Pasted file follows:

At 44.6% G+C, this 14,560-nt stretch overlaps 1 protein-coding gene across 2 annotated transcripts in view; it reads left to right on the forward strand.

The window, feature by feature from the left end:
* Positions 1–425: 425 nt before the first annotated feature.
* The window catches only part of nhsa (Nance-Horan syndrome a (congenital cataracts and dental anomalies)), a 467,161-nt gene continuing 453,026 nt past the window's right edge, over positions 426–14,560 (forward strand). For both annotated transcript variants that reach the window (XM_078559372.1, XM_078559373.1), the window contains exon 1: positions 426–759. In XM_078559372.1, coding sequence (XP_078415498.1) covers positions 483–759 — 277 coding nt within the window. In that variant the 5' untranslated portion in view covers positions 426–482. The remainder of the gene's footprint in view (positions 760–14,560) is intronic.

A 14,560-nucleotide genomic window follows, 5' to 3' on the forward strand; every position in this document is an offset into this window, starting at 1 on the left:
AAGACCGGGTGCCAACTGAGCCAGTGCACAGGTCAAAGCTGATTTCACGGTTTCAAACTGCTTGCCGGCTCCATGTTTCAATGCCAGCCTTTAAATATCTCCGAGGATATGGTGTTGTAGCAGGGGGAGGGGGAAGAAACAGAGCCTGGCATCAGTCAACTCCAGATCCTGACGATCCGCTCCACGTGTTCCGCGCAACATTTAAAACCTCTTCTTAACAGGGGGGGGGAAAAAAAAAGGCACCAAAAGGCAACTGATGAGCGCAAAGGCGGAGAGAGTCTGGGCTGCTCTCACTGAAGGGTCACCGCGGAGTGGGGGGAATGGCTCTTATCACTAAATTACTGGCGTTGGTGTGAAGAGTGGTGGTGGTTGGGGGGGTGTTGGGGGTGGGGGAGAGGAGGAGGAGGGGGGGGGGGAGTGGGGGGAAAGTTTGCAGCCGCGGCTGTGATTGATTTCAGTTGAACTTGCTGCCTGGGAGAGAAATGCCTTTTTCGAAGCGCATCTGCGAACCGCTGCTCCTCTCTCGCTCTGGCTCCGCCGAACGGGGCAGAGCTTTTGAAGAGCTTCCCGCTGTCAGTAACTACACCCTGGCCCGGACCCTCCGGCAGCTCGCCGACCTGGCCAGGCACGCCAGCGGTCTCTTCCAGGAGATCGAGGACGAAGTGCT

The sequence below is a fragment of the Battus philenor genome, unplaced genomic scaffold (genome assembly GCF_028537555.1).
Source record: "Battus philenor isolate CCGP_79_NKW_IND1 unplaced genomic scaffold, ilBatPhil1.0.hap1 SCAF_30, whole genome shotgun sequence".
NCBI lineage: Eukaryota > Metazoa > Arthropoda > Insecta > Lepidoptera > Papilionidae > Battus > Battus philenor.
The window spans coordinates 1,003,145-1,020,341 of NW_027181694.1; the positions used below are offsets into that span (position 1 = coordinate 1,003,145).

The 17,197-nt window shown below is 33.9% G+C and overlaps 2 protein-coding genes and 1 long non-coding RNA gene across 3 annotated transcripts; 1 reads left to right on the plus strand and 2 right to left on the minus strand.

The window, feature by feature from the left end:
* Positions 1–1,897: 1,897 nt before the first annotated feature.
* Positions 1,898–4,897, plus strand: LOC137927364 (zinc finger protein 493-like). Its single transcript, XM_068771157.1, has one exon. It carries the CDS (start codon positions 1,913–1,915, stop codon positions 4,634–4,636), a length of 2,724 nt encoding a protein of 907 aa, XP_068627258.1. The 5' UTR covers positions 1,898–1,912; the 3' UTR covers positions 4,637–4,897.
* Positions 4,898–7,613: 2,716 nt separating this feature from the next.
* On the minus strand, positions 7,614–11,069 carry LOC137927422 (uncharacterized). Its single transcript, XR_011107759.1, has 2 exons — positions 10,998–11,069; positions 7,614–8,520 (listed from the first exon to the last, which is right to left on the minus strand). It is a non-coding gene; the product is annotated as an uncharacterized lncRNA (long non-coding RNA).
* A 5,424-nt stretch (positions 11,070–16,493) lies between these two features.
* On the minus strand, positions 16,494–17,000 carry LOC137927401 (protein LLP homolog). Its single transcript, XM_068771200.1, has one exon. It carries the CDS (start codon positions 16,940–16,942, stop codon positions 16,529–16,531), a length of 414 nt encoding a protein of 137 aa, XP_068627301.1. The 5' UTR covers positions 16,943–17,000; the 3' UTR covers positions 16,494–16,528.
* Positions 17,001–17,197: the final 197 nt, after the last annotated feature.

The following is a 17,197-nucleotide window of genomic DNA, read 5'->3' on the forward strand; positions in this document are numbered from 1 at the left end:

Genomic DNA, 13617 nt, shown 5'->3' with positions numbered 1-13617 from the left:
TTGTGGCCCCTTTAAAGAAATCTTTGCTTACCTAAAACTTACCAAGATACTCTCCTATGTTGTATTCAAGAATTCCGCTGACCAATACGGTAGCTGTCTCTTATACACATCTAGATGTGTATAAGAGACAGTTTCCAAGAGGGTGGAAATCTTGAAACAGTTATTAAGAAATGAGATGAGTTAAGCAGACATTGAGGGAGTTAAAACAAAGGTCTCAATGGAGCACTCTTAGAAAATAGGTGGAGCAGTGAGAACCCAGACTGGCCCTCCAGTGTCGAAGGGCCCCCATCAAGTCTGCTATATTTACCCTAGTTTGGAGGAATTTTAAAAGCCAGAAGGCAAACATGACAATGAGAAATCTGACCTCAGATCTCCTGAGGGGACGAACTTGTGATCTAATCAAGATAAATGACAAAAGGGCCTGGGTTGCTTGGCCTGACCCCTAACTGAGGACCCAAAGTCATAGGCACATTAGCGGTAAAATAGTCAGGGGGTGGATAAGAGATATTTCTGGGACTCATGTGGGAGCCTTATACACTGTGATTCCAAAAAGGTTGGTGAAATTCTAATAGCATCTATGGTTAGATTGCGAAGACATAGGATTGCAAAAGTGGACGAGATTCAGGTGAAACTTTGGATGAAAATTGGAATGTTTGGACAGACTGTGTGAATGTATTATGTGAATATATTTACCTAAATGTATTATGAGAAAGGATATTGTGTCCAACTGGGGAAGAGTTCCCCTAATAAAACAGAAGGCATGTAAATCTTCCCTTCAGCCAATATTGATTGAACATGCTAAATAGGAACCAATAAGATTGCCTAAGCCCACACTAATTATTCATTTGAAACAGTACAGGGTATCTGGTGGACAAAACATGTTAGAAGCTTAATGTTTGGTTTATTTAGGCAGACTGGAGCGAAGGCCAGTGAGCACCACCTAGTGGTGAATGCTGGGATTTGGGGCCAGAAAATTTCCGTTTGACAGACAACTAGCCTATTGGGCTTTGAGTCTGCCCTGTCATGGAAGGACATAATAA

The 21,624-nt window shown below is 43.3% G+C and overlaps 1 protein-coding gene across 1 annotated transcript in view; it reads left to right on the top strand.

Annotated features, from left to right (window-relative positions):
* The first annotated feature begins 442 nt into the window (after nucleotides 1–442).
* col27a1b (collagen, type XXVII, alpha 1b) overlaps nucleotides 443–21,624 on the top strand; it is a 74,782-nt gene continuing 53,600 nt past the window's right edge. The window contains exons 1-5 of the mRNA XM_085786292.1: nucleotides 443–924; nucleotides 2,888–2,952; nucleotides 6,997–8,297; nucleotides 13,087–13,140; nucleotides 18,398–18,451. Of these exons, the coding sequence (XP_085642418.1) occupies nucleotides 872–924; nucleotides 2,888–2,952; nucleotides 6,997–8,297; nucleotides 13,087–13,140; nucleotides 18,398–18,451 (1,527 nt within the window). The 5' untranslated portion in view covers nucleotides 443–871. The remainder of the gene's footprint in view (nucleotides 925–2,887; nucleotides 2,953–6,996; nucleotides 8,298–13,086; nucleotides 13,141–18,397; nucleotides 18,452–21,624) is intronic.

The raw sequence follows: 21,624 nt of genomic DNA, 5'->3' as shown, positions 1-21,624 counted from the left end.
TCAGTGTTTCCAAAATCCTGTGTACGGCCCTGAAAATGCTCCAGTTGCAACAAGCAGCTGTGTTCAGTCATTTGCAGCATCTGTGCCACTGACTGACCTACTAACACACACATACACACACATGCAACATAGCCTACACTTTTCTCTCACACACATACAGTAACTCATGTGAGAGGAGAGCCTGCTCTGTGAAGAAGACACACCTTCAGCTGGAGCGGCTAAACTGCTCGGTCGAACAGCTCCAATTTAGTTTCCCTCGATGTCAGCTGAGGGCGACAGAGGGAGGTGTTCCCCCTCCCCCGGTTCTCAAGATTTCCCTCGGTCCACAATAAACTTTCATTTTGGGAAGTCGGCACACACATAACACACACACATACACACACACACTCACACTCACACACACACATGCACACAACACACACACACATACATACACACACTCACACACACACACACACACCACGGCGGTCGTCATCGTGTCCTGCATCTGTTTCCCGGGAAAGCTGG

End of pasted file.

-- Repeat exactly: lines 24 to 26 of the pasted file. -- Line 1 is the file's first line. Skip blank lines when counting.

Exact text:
Annotated features, from left to right (window-relative positions):
* The first annotated feature begins 442 nt into the window (after nucleotides 1–442).
* col27a1b (collagen, type XXVII, alpha 1b) overlaps nucleotides 443–21,624 on the top strand; it is a 74,782-nt gene continuing 53,600 nt past the window's right edge. The window contains exons 1-5 of the mRNA XM_085786292.1: nucleotides 443–924; nucleotides 2,888–2,952; nucleotides 6,997–8,297; nucleotides 13,087–13,140; nucleotides 18,398–18,451. Of these exons, the coding sequence (XP_085642418.1) occupies nucleotides 872–924; nucleotides 2,888–2,952; nucleotides 6,997–8,297; nucleotides 13,087–13,140; nucleotides 18,398–18,451 (1,527 nt within the window). The 5' untranslated portion in view covers nucleotides 443–871. The remainder of the gene's footprint in view (nucleotides 925–2,887; nucleotides 2,953–6,996; nucleotides 8,298–13,086; nucleotides 13,141–18,397; nucleotides 18,452–21,624) is intronic.